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AML/CFT compliance & RegTech

RegTech is recognised as the use of technology to reduce the time and costs for meeting compliance obligations with legislative requirements. RegTech includes automation and enhancement of manual processes, reducing human resourcing commitments, and as such is strongly influencing discussion between Anti-Money Laundering Compliance Officers (AMLCO), associated regulatory bodies and IT companies. AML RegTech provides the opportunity for businesses to enhance customer experience and lessen the burden placed on scarce human resourcing elements. This is typically achieved through the adoption of simple and effective IT governance, risk and compliance platforms.

As AMLCO’s express, no longer is adherence to AML/CFT regulation simply a ‘quickly adopt and soon forget’ type process. Regulatory compliance, especially relating to AML/CFT, is attracting a heightened level of attention, not solely from regulators in individual countries but also through public facing prosecutions and regulatory enforcement actions. This is in addition to the crimes which generate the illicit funds or the activities that are sponsored through terrorism financing.

What RegTech seeks to achieve is a solution that speeds up the adoption of regulation, driven by inclusivity, wide spread adherence and industry enhanced innovation. This means addressing the problems by evolving the approach that coincides with regulatory demands and oversight obligations. It further provides and directly supports a process through which constant Know Your Customer (KYC) regulatory obligations can be maintained.

Managing operational risk – considered a real time focus for many reporting entities – is also assisted by the adoption of RegTech solutions. Automation linked to work flows can allow businesses to consistently operate to business policy requirements. What risks must be addressed immediately and what risks can be managed overtime can be better understood once an adequate business risk assessment is undertaken. The assessment should have capability of highlighting areas of greater risk, including compounding risk. Only once risk is understood can a business then address the balance between needing to adopt RegTech solutions vs. the actual risk. A further equation is the value of human resourcing and efficiency against cost of a RegTech solution. It should be kept in mind that a RegTech solution can analyse group data holistically or drill down to individual branches, or both. RegTech does not necessarily mean work is more difficult when 20 business branches require monitoring. RegTech can operate just as efficiently and quickly managing 20 business branches as it can managing one. RegTech can therefore deliver consistency across reporting entities – not only from a reporting entities perspective but also in terms of the regulators guidance material which can be linked back to specific RegTech findings.

Critically, a reporting entity through the adoption of a RegTech solution can quickly commence reporting on issues that matter the most. Reporting can be at a granular level through to complex analysis and reporting. When filters can be turned on and turned off, or turned on in conjunction with other filters, RegTech provides flexibility across rules that are managed manually and perhaps not being kept up to date. Granular data then, through the support of Artificial Intelligence (AI), assists in delivering a status and up to date representation of the matters being monitored.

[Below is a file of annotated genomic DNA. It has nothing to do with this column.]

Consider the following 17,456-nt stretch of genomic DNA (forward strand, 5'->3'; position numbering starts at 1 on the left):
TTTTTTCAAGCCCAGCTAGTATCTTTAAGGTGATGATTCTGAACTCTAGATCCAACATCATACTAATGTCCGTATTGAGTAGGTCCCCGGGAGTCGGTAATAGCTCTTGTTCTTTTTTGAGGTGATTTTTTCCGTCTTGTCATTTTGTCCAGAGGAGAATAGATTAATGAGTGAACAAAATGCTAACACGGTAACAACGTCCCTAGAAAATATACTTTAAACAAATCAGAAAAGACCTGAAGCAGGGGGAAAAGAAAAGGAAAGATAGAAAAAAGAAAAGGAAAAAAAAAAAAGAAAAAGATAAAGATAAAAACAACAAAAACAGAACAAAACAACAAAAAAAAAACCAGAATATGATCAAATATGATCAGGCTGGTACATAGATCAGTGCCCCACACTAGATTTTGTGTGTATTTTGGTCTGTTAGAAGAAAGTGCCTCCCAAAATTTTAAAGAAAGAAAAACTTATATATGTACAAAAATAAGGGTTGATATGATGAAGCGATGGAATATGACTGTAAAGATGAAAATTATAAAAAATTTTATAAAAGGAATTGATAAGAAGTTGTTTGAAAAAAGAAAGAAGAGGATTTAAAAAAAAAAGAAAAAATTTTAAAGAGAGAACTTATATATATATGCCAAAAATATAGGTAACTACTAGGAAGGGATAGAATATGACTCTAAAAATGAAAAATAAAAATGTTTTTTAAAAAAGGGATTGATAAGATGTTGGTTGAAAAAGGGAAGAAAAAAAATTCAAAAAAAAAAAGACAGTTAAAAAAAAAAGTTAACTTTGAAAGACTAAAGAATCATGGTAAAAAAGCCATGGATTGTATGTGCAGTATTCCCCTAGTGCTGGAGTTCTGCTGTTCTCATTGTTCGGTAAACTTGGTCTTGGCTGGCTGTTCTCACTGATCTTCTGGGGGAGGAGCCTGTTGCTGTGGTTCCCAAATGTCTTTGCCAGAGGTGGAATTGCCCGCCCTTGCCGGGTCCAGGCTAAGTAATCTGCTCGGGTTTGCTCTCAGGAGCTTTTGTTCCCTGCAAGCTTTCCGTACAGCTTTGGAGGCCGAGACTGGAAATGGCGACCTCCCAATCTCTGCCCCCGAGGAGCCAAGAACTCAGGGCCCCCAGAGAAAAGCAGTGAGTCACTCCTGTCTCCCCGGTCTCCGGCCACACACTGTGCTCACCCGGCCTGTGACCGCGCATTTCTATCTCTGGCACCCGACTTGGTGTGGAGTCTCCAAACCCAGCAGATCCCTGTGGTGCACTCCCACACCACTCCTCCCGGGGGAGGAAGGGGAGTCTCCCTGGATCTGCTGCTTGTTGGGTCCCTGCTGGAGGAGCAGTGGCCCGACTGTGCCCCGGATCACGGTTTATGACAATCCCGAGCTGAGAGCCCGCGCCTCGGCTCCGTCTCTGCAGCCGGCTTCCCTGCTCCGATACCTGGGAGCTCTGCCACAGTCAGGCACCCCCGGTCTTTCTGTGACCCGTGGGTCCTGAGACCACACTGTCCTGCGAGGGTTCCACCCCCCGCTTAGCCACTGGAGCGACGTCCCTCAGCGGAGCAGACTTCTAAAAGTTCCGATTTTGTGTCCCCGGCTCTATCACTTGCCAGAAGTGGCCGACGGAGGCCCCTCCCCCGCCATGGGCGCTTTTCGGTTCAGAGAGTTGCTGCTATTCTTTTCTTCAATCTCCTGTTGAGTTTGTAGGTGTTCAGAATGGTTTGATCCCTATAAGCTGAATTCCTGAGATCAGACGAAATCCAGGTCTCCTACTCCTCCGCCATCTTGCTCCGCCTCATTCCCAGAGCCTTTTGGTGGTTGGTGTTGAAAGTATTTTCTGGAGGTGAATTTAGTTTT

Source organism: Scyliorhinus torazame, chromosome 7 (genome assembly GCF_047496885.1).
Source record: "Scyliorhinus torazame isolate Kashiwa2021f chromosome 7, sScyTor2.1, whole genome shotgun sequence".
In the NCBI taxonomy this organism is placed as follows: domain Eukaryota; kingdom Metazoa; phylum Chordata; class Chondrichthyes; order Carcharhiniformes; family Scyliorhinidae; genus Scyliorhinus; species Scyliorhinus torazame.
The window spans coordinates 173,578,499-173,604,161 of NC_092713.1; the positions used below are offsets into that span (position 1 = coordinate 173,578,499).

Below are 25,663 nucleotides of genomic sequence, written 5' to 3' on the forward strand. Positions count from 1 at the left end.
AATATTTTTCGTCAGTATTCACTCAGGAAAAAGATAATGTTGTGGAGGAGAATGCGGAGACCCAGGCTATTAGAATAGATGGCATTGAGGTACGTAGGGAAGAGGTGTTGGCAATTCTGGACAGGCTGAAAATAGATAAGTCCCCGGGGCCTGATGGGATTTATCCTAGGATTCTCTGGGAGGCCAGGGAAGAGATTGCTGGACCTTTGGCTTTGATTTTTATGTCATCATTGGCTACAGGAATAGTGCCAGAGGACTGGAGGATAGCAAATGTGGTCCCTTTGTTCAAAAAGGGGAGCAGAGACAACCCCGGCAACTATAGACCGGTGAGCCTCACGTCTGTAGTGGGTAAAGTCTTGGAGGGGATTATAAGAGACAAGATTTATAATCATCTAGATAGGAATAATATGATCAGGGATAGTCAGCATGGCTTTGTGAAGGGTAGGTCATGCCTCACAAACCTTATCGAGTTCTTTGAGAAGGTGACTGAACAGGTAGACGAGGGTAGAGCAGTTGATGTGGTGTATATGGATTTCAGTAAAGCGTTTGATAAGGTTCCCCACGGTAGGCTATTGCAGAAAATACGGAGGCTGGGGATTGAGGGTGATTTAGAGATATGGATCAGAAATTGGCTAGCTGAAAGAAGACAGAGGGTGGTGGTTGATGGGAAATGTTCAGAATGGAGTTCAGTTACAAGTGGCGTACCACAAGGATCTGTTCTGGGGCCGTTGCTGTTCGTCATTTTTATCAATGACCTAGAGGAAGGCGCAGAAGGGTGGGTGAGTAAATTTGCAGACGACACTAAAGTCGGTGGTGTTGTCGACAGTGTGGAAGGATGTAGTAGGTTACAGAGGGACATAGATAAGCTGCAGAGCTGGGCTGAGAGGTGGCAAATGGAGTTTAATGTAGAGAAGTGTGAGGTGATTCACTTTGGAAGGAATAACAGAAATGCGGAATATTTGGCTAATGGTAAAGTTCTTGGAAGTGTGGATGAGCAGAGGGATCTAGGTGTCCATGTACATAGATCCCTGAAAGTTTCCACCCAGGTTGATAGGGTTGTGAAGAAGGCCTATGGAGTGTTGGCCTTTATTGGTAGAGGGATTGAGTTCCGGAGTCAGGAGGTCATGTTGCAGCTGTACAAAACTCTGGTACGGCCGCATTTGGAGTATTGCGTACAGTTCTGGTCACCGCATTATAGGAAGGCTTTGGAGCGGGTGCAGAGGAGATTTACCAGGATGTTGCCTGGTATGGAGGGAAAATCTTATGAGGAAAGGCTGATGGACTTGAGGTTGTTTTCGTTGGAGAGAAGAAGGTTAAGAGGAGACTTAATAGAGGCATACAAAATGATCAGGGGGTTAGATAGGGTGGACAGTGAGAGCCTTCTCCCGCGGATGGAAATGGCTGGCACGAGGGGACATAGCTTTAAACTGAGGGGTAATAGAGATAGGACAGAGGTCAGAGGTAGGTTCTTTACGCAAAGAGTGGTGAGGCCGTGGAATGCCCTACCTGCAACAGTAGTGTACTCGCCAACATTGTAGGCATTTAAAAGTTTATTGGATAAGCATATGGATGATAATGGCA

RegTech is further feeding into the space of Supervisory Technology (SupTech). SupTech can be used to support the development of automation in the process of collating, analysing and reporting data. Analysis of complex data can now also take place immediately, making it easier to define findings and make determinations. In the AML/CFT space this would directly support national and sector risk assessments, as well as provide a reliable industry feed for supervisory guidance across individual or group reporting sectors.

Capturing information that is automated and from reliable sources enables regulatory authorities to consistently receive only the data they have a need for. Eliminating hard copy data such as paper, has additional benefits such as the ability for groups of people to be view the most up-to-date information, simultaneously, regardless of their geographic location. There are also less chances for data manipulation or an unintentional oversight occurring.

Research reports are expecting the demand for AML/CFT RegTech to continue to climb over the next 1-10 years. With the increasing number of regulatory fines, as well as prosecution cases, this will also likely result in a refocus of ‘getting it right’. As businesses are finding, the damage caused through inappropriate or absent AML/CFT compliance is not solely the financial costs (if any) but equally the reputational harm.

The interest in RegTech is also growing amongst government bodies responsible for supervision such as conduct of the financial markets and anti-money laundering. The United Kingdom, Singapore and Australia have each established a strong presence in the FinTech and RegTech industries. Their focus will now, if not already, start to turn towards SupTech where automated systems can work 24/7 collating, analysing and reporting data.

Dr Nicholas Gilmour is an Executive Consultant at AML360 and frequent author on various topics relating to AML/CFT compliance – including the development of RegTech and SupTech solutions. Having worked with businesses around the world, Nicholas is passionate about strengthening AML/CFT controls to increase safety and wellbeing for all. In March 2019, he moderated discussions at the 2019 Central Banking FinTech and RegTech Global Supervisory Summit.


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